How are you making time for friendship in your life? Too many of us put off time with friends as the busyness of life enfolds us.
Paul Simon, in one of his early songs, described old friends as “bookends.” The image didn’t mean much to me until this past weekend when I drove to Taos, New Mexico, to reunite with two friends from childhood. Bill and I grew up in the same neighborhood and share memories that stretch back to Kindergarten. Stephanie showed up in the middle of our fifth grade year and Bill and I quickly swept her into our little circle. Our friendship remained steadfast well into our twenties when years and careers started to pull each of us in different directions. We stayed in touch sporadically until this past spring. The heart attack that nearly took Bill’s life jolted us into recognition of the time not to waste. We each cleared our calendars in order to reunite for a weekend of sustained conversation and lengthy meals. These two friends have truly bracketed my life with their love and laughter.
“…I have called you friends…”, Jesus tells his disciples in John’s account of the Last Supper (John 15:15). In differentiating between “slaves” and friends, Jesus went on to say how he has revealed something of deep value to them. Such a message implies intimacy and intention, two striking characteristics of friendship.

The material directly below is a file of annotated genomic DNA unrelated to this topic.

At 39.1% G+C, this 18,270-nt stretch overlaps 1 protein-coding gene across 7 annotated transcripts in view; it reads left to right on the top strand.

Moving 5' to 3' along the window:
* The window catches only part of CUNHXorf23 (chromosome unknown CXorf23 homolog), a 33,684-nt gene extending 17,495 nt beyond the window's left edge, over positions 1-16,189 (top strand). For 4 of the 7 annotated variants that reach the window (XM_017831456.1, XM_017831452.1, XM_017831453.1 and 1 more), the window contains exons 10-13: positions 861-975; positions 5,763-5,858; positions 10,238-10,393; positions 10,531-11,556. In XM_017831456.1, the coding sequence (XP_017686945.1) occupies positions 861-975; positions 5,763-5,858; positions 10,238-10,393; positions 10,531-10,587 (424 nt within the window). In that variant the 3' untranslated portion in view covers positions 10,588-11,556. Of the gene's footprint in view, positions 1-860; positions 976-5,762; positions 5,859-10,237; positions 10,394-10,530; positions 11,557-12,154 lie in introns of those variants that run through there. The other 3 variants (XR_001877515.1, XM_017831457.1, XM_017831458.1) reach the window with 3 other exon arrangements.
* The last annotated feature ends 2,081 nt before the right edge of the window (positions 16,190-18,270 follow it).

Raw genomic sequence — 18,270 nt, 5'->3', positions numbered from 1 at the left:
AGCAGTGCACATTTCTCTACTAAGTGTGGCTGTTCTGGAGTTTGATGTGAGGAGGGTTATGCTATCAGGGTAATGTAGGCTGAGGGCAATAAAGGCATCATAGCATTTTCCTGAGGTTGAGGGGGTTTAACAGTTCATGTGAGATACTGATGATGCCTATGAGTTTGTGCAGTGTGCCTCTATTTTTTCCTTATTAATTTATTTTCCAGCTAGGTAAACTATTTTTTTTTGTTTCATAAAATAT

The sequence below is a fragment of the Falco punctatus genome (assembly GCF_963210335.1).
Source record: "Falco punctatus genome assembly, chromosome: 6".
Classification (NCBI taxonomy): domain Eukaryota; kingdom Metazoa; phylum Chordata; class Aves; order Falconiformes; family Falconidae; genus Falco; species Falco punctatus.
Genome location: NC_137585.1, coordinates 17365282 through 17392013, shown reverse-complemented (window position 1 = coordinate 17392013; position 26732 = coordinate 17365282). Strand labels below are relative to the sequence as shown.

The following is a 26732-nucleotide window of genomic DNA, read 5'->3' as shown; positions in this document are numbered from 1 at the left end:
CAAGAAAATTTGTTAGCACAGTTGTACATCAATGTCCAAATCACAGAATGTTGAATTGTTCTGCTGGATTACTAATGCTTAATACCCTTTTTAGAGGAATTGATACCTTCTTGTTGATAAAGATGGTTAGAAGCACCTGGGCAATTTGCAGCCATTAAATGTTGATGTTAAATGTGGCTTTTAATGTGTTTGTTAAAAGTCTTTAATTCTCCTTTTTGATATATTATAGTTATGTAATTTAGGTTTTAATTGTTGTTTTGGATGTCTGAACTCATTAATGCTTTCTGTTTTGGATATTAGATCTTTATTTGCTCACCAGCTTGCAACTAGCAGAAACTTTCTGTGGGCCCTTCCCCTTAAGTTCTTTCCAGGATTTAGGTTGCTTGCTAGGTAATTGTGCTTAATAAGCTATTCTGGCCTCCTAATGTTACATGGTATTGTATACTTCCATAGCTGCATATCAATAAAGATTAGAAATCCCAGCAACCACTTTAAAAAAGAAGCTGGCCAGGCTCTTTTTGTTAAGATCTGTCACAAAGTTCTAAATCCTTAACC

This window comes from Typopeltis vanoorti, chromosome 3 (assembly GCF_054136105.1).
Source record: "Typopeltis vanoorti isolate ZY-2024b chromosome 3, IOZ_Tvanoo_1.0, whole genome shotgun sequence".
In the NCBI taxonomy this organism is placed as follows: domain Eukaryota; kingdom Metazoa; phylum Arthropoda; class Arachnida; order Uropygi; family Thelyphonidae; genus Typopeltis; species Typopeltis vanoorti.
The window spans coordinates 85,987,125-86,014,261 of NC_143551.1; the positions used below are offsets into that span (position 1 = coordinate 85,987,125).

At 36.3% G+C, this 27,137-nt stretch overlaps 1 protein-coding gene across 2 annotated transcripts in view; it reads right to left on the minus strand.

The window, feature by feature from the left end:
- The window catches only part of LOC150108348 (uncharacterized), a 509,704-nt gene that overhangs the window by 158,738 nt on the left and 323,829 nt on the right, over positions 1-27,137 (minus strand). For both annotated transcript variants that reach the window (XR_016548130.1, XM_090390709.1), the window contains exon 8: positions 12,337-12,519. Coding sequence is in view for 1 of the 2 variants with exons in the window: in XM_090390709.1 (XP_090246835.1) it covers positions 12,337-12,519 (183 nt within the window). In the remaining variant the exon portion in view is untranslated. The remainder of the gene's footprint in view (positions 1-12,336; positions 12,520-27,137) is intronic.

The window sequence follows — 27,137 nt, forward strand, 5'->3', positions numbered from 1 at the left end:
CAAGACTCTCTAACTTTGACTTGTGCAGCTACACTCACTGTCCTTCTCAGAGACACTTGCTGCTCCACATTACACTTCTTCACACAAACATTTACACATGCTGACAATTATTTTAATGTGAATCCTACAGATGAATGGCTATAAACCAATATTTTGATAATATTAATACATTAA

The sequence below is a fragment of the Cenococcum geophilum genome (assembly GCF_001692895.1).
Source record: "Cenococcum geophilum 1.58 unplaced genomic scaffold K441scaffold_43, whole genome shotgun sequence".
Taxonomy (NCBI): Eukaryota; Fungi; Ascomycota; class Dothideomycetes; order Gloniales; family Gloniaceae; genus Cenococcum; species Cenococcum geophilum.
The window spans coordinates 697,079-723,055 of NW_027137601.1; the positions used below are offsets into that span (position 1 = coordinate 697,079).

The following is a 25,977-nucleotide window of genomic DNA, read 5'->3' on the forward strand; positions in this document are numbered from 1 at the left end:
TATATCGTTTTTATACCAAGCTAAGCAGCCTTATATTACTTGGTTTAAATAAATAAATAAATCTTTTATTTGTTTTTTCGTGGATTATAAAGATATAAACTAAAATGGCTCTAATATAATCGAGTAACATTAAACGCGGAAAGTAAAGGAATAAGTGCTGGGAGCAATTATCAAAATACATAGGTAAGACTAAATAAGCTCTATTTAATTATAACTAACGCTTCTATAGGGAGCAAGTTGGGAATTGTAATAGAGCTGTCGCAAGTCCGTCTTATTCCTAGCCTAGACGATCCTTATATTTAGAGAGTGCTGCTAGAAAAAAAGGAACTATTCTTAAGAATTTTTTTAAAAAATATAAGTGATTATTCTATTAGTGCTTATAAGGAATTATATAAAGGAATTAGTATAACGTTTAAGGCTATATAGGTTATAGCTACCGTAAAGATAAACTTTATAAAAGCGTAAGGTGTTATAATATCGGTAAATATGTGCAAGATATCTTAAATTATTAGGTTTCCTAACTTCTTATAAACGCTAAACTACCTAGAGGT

Unlike family, we choose our friends and, when blessed with faithful ones, find an everlasting treasure. Sharing what is most important with them is a mark of “bookend” friends – those who buffet our lives with love, acceptance, and understanding. Sadly, too many of us put off time with friends as the busyness of life enfolds us. Responsibilities at home, work, school, or parish can draw us away from life-giving moments with people who lift our hearts and hold us to the truth. How grateful I am for an opportunity like this past weekend to rediscover the sheer delight of being in the presence of Stephanie and Bill, my two best bookend friends.
Lead your students in a discussion about ways to be a good friend to others. As a new school year begins, foster an atmosphere of respect and kindness, the hallmarks of friendship, in your classroom.
How are you making time for friendship in your life? Make a point of contacting a friend this week.